Donny Osmond said Romney's candidacy has been "absolutely wonderful for the Mormon Church" because it has made many more Americans curious about their faith.

Marie added punctuation:

And Marie Osmond had this to say when asked whether Romney should give a speech on his religion similar to the one that John F. Kennedy gave during the 1960 campaign before becoming the nation's first Catholic president: "I hope we've grown up since then. I hope people look at the person and what they've done."

You're right, Marie, Mitt Romney is not John F. Kennedy. Romney supports theocracy, Constitution be damned, while Kennedy quite famously told the country "I do not speak for my Church on public matters — and the Church does not speak for me." So the Osmonds' endorsement, couched as it is in religious terms, and Romney's refusal to distance himself from it, may not be the triviality it seems to be. And I'm not sure that sauntering toward religious rule, no matter what the religion, means we've "grown up."

Don't even start me on Romney's record.

Wing-nut primary ad

From Talking Points Memo (emphasis in original):

Tom Tancredo's new ad, set to run in Iowa—if any stations will accept it, that is—is a true original. The ad depicts the dire consequences of our open borders through a dramatization of a fictitious terrorist attack in the middle of a shopping mall. ...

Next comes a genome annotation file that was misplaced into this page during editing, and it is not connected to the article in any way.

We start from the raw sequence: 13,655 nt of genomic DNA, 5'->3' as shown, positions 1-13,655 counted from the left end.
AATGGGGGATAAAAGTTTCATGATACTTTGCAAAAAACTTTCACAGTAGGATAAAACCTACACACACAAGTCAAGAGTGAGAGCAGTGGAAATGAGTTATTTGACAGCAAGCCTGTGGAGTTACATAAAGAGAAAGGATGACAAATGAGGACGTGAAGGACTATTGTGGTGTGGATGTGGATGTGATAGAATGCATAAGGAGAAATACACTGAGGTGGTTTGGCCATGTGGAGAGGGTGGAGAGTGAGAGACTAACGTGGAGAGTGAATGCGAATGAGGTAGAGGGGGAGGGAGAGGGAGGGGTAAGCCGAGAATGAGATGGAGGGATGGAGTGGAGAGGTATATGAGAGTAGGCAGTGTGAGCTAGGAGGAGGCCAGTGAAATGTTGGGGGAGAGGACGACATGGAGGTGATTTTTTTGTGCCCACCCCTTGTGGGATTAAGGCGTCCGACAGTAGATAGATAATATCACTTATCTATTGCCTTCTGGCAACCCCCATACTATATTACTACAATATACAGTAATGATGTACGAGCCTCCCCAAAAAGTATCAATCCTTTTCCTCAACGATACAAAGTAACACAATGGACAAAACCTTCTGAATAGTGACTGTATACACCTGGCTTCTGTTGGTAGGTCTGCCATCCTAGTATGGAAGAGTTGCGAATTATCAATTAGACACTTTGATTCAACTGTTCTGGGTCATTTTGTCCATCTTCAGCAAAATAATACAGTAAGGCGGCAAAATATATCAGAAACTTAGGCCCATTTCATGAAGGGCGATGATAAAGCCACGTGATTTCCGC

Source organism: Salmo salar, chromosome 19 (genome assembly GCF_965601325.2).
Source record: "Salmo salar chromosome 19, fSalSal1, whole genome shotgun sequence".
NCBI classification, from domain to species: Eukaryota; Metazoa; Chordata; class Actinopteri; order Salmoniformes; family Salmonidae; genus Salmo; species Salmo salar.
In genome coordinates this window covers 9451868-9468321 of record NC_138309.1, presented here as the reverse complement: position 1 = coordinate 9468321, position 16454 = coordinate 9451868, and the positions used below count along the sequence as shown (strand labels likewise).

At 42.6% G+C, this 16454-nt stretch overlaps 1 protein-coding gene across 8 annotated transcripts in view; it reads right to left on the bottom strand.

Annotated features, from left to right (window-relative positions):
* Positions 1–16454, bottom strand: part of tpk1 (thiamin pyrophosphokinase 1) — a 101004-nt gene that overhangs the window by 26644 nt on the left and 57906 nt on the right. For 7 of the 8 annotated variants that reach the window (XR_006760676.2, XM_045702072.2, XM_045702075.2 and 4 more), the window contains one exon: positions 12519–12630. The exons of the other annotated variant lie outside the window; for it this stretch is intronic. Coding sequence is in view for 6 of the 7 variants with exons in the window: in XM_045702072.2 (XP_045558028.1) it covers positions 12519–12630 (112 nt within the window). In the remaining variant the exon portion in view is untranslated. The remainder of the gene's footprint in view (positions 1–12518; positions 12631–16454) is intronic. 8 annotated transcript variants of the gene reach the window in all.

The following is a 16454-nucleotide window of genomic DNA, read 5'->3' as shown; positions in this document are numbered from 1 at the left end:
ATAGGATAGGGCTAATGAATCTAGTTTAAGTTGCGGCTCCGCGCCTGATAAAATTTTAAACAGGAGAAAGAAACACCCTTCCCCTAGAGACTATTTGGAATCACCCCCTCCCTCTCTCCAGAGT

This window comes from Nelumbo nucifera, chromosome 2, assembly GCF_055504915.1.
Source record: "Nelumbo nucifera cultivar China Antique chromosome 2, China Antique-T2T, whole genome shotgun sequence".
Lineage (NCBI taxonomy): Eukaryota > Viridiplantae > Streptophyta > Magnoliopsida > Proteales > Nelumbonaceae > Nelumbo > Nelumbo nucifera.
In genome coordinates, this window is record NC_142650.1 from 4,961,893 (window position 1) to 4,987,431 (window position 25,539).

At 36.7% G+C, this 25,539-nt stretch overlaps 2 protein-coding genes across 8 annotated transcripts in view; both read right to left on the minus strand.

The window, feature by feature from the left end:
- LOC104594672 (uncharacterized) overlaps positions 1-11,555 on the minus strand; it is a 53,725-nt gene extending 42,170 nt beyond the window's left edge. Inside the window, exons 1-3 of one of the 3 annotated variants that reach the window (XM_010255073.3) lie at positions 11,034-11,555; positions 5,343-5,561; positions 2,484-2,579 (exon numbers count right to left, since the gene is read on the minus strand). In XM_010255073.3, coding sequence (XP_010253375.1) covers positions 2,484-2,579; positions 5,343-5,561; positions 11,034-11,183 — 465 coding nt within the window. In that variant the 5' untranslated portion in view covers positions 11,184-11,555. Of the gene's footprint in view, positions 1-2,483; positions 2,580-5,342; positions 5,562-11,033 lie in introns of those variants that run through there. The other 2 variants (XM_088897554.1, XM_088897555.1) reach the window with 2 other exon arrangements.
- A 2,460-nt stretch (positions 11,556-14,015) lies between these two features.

One has to wonder if the plot is taken from the hypothetical terror scenario described by Brit Hume at the first Fox News debate earlier this year, which involved terrorist attacks taking place at malls.

The <i>other</i> CTA funding shortfall

Today's Chicago Tribune explains that while the Chicago Transit Authority (CTA) has serious problems funding its daily operations, it has an even bigger problem finding the $6 billion required to make capital improvements:

The CTA says it is more than $6 billion short of adequately modernizing its rail and bus lines, a staggering number lost in the debate as the agency lurches from one "doomsday" to another searching for the tens of millions of dollars it needs to keep operating.

The result is that more than 500 CTA buses, one-fourth of its fleet, have been on the road for 16 years, logging an average 580,000 miles apiece.